Prof. Miriam G. Clinton of the Department of Art and Art History, along with her colleague Andrew Koh of Brandeis University, has just located three potential new archaeological sites on the island of Crete, Greece, dating to the end of the Bronze Age, the period of Homer.
The work was published in the Journal of Eastern Mediterranean Archaeology and Heritage Studies in October 2015. Clinton and her colleague, both Bronze Age archaeologists, used the presence of tombs with elaborate warrior burials to hypothesize that previously unknown settlements must have existed. They then used terrain models in GIS to predict the most likely locations for these settlements. Finally, the two archaeologists confirmed the presence of notable structures at one of the sites using Google Earth.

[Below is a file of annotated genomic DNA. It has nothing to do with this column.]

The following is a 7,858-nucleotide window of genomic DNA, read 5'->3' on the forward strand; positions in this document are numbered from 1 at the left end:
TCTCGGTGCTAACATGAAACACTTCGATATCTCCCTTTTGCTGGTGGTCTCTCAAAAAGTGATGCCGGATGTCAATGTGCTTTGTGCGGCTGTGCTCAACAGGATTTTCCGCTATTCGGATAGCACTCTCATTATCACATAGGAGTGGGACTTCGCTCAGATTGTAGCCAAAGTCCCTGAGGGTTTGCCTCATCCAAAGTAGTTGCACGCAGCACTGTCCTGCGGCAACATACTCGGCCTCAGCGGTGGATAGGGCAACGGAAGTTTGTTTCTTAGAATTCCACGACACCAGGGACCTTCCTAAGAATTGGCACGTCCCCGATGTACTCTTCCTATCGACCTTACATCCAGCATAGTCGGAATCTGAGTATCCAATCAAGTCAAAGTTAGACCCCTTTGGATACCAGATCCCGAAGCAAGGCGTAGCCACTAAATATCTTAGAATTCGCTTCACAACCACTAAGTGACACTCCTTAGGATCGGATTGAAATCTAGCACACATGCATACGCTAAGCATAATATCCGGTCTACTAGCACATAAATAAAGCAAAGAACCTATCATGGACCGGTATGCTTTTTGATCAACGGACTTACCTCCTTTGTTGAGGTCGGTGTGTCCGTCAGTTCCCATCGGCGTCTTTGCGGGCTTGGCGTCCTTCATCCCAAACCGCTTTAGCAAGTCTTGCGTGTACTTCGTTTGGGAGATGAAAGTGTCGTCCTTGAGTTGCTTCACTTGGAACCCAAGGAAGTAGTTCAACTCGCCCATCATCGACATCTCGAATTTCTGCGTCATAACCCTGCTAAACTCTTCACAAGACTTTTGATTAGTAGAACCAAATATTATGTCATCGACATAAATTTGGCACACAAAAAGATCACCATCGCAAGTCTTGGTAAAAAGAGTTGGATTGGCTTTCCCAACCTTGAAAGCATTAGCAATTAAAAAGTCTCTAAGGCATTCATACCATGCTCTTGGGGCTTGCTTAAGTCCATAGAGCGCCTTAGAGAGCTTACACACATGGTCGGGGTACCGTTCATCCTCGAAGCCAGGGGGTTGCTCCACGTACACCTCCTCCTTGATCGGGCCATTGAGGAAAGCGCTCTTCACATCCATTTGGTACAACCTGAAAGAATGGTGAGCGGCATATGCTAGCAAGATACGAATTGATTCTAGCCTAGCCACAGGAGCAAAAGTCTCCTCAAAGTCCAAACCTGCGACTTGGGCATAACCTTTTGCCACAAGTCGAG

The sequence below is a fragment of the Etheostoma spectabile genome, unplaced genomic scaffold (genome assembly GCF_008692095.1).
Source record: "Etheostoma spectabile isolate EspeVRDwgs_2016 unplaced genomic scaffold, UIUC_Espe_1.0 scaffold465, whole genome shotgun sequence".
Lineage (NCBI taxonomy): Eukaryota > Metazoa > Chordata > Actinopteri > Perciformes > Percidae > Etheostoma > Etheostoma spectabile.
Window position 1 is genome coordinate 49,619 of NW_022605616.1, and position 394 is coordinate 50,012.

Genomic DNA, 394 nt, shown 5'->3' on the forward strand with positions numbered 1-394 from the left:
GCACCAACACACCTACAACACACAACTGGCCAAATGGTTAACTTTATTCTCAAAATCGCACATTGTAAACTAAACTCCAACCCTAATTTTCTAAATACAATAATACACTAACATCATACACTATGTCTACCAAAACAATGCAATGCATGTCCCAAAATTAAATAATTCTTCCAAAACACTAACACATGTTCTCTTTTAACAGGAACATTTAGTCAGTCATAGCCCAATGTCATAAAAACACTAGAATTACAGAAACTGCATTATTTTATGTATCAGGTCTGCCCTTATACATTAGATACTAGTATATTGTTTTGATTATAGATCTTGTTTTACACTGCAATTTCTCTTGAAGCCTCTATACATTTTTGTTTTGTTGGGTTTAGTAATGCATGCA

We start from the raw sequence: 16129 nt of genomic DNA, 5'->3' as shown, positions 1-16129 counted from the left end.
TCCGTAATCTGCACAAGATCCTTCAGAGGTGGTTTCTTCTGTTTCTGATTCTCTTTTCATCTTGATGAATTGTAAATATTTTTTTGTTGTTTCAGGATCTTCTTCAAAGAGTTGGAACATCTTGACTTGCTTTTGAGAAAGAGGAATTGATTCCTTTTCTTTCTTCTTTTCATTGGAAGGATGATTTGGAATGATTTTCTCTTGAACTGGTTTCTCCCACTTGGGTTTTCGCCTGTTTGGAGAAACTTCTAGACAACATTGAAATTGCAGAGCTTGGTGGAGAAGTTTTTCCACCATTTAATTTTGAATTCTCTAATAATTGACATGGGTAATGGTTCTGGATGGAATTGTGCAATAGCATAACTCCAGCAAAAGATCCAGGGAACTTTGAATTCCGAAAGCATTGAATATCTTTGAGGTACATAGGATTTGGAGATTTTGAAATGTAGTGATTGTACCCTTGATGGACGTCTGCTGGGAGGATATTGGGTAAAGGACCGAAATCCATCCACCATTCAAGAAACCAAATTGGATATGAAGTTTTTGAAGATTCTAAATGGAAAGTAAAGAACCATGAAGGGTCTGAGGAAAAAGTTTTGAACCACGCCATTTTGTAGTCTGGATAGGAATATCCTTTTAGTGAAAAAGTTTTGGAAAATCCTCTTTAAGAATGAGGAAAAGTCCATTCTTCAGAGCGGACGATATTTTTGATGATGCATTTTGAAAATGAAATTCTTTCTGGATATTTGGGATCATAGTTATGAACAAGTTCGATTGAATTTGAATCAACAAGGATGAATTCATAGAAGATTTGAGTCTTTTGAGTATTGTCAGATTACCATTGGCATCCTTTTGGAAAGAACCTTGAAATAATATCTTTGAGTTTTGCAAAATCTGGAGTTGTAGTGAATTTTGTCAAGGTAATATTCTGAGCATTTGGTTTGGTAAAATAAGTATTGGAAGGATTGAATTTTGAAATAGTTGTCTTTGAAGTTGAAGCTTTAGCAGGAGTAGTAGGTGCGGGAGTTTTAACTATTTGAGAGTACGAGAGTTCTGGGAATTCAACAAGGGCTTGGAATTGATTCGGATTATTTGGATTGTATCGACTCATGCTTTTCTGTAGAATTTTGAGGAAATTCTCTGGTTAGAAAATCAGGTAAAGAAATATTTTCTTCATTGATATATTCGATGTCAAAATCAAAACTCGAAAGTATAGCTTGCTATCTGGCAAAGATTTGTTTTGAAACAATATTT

The article shows that the tombs were part of a bustling landscape, one that adapted the preexisting settlement pattern of the region during a period of both continuity and change when the entire Mediterranean world was in flux, as documented in Homer′s Odyssey. This has important implications for current narratives of collapse and shows that life, though undoubtedly altered, did not end abruptly with the Bronze Age. The article can be found on JSTOR here.